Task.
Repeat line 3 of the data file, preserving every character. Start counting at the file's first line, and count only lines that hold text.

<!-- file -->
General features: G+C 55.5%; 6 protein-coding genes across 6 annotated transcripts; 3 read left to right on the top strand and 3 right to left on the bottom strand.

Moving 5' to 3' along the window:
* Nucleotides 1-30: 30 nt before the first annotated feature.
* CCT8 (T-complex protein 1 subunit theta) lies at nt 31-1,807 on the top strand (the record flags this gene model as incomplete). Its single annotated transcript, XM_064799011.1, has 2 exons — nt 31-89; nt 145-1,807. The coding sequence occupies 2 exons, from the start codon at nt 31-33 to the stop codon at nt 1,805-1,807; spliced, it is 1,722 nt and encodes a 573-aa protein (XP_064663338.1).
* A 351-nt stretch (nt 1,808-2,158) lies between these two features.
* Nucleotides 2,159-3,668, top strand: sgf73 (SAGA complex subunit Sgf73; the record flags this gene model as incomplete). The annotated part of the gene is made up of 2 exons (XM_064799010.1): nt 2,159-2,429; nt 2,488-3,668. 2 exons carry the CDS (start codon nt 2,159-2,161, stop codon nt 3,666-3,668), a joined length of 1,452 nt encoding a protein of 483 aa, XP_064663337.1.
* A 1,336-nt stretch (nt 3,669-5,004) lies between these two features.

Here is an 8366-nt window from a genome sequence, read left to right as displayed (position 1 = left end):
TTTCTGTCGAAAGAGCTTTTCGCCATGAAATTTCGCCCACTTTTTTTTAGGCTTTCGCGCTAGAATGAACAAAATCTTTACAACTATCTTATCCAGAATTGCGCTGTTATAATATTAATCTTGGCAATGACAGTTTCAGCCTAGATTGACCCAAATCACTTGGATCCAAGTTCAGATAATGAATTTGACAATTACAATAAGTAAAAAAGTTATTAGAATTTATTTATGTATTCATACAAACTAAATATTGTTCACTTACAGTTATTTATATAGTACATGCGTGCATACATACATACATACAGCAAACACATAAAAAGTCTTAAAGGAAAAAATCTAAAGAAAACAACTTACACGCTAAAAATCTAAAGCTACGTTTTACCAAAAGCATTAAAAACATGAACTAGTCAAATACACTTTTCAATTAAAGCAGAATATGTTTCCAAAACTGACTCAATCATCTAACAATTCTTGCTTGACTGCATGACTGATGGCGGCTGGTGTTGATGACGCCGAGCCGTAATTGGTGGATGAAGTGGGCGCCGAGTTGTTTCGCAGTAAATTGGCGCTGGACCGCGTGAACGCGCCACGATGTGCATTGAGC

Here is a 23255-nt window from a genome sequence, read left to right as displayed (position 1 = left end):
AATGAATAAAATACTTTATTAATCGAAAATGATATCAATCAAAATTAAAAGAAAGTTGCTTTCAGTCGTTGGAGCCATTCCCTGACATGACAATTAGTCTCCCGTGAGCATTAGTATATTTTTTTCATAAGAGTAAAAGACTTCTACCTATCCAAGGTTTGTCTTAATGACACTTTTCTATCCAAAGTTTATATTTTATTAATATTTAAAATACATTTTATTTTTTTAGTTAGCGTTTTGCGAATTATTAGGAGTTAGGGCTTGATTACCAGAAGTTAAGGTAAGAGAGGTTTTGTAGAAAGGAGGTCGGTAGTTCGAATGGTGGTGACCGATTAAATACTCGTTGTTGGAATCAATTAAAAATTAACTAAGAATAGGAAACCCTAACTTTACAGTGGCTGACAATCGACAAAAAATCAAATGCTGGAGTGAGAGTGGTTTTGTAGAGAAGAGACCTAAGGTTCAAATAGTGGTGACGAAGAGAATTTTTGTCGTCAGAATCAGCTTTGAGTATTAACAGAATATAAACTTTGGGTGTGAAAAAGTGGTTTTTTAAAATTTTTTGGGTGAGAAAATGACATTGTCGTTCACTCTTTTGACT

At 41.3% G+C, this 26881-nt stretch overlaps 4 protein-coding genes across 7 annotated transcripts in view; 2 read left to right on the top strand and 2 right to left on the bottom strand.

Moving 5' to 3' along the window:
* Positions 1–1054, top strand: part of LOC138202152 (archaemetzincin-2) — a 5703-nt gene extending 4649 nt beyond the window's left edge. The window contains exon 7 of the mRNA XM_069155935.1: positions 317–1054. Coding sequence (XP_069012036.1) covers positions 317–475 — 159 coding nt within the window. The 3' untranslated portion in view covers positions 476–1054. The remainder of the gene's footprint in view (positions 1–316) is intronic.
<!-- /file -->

* Nucleotides 1-30: 30 nt before the first annotated feature.